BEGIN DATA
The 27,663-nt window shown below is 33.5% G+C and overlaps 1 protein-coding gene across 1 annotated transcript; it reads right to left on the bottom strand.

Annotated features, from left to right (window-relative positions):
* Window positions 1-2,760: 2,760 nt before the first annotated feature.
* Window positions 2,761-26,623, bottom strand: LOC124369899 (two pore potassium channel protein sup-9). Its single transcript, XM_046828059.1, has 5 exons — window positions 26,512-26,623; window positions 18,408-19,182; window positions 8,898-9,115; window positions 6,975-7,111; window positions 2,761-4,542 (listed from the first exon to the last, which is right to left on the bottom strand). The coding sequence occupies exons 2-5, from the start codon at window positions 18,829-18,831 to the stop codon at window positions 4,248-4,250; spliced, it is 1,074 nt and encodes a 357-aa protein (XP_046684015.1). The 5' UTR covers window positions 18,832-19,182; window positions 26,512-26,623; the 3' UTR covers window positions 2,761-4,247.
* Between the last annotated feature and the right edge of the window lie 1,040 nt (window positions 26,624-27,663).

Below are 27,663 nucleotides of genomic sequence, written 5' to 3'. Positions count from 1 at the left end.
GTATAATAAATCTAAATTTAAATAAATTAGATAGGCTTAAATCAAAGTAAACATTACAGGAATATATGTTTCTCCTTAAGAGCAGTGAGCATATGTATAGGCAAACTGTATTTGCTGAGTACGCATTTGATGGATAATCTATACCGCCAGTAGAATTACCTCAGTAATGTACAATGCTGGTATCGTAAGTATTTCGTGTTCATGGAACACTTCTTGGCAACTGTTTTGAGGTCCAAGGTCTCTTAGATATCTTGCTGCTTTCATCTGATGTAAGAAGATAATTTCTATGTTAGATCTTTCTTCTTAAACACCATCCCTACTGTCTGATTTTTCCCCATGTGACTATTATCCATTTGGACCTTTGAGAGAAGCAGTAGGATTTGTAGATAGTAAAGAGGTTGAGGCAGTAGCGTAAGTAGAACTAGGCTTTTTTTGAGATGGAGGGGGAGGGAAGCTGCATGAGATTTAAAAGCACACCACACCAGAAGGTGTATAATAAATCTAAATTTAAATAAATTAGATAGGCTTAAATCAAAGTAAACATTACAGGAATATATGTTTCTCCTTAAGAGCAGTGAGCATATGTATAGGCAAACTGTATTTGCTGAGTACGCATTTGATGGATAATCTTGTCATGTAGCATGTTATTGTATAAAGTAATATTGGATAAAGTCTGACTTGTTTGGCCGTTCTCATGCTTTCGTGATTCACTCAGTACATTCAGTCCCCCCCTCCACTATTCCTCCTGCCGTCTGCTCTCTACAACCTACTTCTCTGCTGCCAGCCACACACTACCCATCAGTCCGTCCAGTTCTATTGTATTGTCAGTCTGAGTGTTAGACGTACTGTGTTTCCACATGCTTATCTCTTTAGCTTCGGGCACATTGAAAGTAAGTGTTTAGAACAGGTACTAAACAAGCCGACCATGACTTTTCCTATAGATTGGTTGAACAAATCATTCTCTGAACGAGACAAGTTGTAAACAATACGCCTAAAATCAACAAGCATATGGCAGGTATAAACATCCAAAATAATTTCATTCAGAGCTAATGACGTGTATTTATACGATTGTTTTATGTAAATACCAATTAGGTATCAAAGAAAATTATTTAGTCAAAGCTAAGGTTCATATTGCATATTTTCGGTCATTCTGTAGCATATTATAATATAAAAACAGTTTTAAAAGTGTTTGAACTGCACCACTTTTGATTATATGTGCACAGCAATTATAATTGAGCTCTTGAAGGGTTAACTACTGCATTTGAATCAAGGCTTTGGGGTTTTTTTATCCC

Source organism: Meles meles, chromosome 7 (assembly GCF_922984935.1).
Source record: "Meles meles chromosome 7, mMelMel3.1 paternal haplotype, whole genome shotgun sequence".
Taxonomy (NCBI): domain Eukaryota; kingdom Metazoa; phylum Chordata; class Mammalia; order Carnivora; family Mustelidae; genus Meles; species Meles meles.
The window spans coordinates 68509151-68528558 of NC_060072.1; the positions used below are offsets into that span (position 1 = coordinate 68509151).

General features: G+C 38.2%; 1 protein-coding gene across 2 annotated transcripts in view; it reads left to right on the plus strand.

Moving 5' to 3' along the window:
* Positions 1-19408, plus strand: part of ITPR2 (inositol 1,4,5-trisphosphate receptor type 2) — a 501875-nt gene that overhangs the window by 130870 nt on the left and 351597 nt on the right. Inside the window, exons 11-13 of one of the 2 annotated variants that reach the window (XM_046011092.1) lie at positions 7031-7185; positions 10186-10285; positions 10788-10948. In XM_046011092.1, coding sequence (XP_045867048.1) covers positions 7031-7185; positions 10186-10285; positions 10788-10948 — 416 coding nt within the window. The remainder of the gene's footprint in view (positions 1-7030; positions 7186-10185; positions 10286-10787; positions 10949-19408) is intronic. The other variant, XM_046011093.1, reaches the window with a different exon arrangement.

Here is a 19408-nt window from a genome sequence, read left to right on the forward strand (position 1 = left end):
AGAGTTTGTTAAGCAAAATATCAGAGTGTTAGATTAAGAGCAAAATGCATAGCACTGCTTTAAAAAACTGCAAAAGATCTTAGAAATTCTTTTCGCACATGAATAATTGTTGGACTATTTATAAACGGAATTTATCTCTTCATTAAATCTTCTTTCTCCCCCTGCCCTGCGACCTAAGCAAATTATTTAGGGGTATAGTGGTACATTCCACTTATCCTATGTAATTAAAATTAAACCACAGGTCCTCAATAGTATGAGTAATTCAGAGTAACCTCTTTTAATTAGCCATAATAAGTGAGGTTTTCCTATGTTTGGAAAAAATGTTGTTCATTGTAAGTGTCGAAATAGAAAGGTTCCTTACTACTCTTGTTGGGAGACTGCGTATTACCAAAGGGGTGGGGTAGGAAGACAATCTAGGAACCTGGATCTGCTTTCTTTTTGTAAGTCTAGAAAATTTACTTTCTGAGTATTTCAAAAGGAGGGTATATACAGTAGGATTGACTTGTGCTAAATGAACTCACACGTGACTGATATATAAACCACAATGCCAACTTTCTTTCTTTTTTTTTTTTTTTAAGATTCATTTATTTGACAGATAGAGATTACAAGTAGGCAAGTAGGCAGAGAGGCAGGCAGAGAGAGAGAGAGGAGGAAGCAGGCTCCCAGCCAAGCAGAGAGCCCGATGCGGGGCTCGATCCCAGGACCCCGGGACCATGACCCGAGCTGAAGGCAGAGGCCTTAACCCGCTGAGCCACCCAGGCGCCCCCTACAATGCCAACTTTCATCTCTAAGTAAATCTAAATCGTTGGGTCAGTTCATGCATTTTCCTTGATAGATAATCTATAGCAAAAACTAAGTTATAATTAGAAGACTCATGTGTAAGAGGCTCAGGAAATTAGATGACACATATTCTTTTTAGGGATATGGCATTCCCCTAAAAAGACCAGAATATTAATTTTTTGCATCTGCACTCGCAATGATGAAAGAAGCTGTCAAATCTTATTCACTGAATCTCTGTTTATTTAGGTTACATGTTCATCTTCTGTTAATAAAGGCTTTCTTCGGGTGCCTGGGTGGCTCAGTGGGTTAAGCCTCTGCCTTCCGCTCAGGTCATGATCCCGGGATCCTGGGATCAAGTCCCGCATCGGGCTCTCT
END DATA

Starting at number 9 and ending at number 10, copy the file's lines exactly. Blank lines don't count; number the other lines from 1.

Source record: "Meles meles chromosome 7, mMelMel3.1 paternal haplotype, whole genome shotgun sequence".
Taxonomy (NCBI): domain Eukaryota; kingdom Metazoa; phylum Chordata; class Mammalia; order Carnivora; family Mustelidae; genus Meles; species Meles meles.